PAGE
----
Ahead of YehMe2’s HARD Summer performance, vibe out with a new hour-long mix from the Chicago-native DJ below.

First Listen: rising bass producer Qoiet debuts vicious new project, ‘Absurd’

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First Listen: rising bass producer Qoiet debuts vicious new project, ‘Absurd’Qoiet2

Talk about a misnomer—Qoiet’s debut LP is anything but quiet. In fact, it might be the loudest low-end ammunition to drop all year long. Though, where rising bass producer Qoiet may have you fooled with his name, the title of his newly released project hits the nail square on the head: Absurd.

The new album is a 12-track listen that wears its name on its sleeve from front to back. To call Absurd dubstep would be inaccurate, or at the very least, an underestimate. The record is a bulldozing amalgam of riddim, dubstep, trap, hip-hop, screamo, and metal tropes. Bombastic, stabbing bass and raw, snarling vocals are weaved together with penetrating frequencies, as Qoiet makes his official long play introduction. If you aren’t up on Qoiet yet, that’s all about to change—but we warned, Absurd is not for the faint of heart.

Diplo tapped as executive producer on LeBron James’ debut album ‘King’

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Diplo tapped as executive producer on LeBron James’ debut album ‘King’Dipbron

With LeBron James‘ move to LA, his introduction to Hollywood was inevitable. While the 15-time All Star will miss the playoffs for the first time since 2005, his itinerary remains packed with a handful of new entertainment ventures via his production imprint, SpringHill Entertainment. First came the announcement that the mythical, long-awaited Space Jam 2 is finally underway, and now LeBron has announced his debut rap album, King, is landing this fall, executive produced by none other than Diplo.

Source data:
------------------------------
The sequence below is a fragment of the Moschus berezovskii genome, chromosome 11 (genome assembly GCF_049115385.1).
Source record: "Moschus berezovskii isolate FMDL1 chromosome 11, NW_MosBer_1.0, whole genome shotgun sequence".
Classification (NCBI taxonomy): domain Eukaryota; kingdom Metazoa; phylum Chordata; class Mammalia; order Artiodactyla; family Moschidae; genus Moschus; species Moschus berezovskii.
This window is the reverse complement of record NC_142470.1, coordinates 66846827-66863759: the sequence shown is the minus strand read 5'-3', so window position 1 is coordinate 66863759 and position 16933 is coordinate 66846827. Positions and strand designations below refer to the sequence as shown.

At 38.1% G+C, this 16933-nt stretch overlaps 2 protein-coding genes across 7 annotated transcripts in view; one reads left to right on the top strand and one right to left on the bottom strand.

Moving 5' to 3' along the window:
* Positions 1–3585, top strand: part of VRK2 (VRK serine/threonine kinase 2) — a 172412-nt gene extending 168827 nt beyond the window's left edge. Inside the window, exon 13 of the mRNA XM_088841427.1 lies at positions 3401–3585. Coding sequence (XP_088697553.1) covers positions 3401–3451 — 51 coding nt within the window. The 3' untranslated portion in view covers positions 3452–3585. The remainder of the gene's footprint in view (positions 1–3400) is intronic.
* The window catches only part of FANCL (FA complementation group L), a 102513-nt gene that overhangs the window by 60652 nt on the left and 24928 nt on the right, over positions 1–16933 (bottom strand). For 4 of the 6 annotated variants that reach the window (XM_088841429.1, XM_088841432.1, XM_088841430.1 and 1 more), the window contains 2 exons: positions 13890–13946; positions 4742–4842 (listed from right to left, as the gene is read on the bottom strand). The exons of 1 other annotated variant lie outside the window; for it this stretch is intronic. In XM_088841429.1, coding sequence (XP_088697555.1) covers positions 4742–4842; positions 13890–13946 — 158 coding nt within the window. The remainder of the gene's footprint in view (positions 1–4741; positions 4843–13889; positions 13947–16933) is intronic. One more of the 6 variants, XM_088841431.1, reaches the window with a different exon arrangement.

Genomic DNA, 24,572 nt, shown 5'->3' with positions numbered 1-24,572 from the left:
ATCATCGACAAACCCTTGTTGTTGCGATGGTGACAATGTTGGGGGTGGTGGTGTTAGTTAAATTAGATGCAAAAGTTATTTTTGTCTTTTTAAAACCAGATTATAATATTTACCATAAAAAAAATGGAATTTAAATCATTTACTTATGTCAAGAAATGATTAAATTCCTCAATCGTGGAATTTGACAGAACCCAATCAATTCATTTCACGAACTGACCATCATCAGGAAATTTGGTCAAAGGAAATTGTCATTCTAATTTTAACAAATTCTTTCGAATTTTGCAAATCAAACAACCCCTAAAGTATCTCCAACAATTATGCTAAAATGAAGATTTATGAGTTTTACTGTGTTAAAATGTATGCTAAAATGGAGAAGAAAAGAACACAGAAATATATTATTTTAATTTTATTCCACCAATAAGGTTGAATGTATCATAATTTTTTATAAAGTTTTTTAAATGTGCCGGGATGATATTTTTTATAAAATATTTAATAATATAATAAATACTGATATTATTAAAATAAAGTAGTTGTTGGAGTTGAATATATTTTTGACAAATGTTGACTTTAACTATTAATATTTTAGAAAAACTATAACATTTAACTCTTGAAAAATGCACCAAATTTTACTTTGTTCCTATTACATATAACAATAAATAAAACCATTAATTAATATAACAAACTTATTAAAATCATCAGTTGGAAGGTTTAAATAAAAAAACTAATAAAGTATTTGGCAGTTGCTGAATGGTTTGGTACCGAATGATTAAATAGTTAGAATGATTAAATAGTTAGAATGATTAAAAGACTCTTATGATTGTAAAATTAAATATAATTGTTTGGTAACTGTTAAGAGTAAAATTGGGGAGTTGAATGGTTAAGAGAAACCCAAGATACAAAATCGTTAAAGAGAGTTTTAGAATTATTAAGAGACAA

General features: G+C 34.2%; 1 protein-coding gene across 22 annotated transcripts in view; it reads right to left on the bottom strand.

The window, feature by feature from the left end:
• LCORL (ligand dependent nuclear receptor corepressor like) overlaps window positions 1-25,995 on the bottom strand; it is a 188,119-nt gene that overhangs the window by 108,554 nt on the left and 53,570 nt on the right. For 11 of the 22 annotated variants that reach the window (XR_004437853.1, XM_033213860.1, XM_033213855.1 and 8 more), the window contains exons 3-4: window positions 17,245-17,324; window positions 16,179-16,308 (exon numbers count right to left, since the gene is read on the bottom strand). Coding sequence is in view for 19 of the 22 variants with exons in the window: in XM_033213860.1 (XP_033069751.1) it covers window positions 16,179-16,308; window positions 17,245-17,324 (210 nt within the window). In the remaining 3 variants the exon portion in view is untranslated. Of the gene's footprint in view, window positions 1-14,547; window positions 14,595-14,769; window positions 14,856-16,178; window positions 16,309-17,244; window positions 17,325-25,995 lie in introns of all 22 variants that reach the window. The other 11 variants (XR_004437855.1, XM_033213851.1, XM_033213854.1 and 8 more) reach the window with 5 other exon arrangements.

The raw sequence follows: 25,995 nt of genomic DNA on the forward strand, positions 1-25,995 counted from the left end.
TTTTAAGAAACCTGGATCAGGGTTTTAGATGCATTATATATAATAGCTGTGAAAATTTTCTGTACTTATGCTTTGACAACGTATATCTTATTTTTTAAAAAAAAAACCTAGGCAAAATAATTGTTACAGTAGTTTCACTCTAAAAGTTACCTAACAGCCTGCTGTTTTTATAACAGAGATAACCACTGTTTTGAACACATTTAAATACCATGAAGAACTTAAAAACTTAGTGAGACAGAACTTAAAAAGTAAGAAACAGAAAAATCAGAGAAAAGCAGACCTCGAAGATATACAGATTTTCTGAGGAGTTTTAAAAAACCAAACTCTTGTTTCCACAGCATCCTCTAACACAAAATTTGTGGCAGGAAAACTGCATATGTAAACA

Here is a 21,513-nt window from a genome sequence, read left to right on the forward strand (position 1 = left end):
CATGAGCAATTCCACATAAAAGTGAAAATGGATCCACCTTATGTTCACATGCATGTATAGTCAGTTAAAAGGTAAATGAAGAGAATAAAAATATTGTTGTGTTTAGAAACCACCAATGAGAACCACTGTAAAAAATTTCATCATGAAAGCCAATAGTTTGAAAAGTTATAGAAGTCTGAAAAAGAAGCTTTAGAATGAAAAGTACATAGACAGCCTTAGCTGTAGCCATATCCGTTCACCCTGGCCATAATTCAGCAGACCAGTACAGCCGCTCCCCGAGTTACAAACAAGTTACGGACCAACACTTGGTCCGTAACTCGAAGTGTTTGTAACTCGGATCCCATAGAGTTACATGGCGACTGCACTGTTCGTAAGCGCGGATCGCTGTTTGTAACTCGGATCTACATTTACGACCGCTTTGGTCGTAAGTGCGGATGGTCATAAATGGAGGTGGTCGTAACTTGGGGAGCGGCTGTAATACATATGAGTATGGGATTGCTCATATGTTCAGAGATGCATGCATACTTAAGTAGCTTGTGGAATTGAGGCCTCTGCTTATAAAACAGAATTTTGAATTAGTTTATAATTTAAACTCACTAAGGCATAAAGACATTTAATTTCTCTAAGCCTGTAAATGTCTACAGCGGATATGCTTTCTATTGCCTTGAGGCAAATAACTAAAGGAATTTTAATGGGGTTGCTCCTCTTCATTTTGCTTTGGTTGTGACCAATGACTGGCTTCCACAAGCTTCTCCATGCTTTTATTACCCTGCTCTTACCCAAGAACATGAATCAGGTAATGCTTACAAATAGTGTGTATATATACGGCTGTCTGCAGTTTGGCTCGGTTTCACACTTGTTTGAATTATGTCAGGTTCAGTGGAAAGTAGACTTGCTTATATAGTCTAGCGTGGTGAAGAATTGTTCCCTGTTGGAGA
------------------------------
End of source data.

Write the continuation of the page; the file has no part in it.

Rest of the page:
LeBron’s foray into the rap world makes sense—he’s made a habit of previewing massive rap cuts on his Instagram stories, he’s been known to break out a quick Milly Rock while rubbing shoulder’s with hip-hop’s top dogs, and he actually served as A&R on 2 Chainz well-received Rap or Go to the League earlier this year. His link to Diplo also makes sense. The Mad Decent head honcho is one of the most in-demand pop producers of the moment with credits working alongside Beyoncé, Madonna, Justin Bieber, and more.

Diplo has kept tight lipped about working with the Lakers forward, though he recently commented,

“Being the LeBron James of EDM is hard work, but someone’s got to do it. But when the real LeBron called and asked if I could make rap beats, I figured I might as well try. It’s been really silly in the studio and Bron’s also been teaching me how to dribble with my left hand—pretty rad.”

Look for James’ debut album, King to hit streaming platforms later this year. See the full tracklist below.

King Tracklist:

  1. Akron’s Favorite Son
  2. Rings, Bitch (ft. Adele)
  3. Chris Bosh Swag (ft. Big Shaq and Oliver Tree)
  4. April Fool’s Day (prod. Diplo & Kenny Beats)
  5. They Don’t Want This Smoke
  6. Ty Lue The Truth (ft. Kevin Love)
  7. Free Throws
  8. Cleveland Come (ft. J. Cole and Future)
  9. David Stern’s Ferrari (ft. Stephen A. Smith)
  10. In My Bag

Good Morning Mix: Rock with A-Trak’s Holy Ship! Rap Party Mix

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Good Morning Mix: Rock with A-Trak’s Holy Ship! Rap Party MixA Trak Holy Ship Hip Hop

Party master and scratch luminary, A-Trak shows his versatility and relevance in this lava “Holy Ship Rap Party 2019” mix of turn-of-the-millennium rap mixed with newer hip-hop and electronic goodies. For example, the Fools Gold head honcho hits a groove towards the beginning with Clipse’s “Grinding,” Jay-Z‘s “La La La,” a bootleg of Missy Elliot‘s “Work It,” an edit of J-Kwon’s “Tipsy,” Mary J. Blige‘s “Real One,” and Panjabi MC featuring Jay-Z’s “Beware.” That groove is continued and further expanded on; however, those tracks set the tone for a modern-day dose of nostalgia.